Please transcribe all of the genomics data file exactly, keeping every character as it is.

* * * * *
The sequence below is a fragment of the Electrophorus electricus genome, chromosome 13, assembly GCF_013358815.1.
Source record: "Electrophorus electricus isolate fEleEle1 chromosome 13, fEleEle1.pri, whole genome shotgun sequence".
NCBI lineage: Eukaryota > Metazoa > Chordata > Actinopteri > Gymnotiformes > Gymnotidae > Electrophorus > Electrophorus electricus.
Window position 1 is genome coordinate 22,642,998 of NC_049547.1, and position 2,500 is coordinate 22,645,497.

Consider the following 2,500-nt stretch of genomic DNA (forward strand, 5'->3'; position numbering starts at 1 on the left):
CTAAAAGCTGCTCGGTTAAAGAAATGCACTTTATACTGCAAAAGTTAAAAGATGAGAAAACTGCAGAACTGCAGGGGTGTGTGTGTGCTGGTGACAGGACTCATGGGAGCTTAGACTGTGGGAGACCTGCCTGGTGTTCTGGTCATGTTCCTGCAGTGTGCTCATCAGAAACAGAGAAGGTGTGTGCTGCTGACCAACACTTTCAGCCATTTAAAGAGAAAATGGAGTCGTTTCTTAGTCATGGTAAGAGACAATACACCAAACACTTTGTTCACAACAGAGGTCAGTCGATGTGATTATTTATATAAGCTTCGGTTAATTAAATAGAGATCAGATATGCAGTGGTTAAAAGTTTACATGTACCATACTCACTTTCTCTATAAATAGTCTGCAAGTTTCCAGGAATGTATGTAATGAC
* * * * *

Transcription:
The sequence below is a fragment of the Electrophorus electricus genome, chromosome 13, assembly GCF_013358815.1.
Source record: "Electrophorus electricus isolate fEleEle1 chromosome 13, fEleEle1.pri, whole genome shotgun sequence".
NCBI lineage: Eukaryota > Metazoa > Chordata > Actinopteri > Gymnotiformes > Gymnotidae > Electrophorus > Electrophorus electricus.
Window position 1 is genome coordinate 22,642,998 of NC_049547.1, and position 2,500 is coordinate 22,645,497.

Consider the following 2,500-nt stretch of genomic DNA (forward strand, 5'->3'; position numbering starts at 1 on the left):
CTAAAAGCTGCTCGGTTAAAGAAATGCACTTTATACTGCAAAAGTTAAAAGATGAGAAAACTGCAGAACTGCAGGGGTGTGTGTGTGCTGGTGACAGGACTCATGGGAGCTTAGACTGTGGGAGACCTGCCTGGTGTTCTGGTCATGTTCCTGCAGTGTGCTCATCAGAAACAGAGAAGGTGTGTGCTGCTGACCAACACTTTCAGCCATTTAAAGAGAAAATGGAGTCGTTTCTTAGTCATGGTAAGAGACAATACACCAAACACTTTGTTCACAACAGAGGTCAGTCGATGTGATTATTTATATAAGCTTCGGTTAATTAAATAGAGATCAGATATGCAGTGGTTAAAAGTTTACATGTACCATACTCACTTTCTCTATAAATAGTCTGCAAGTTTCCAGGAATGTATGTAATGAC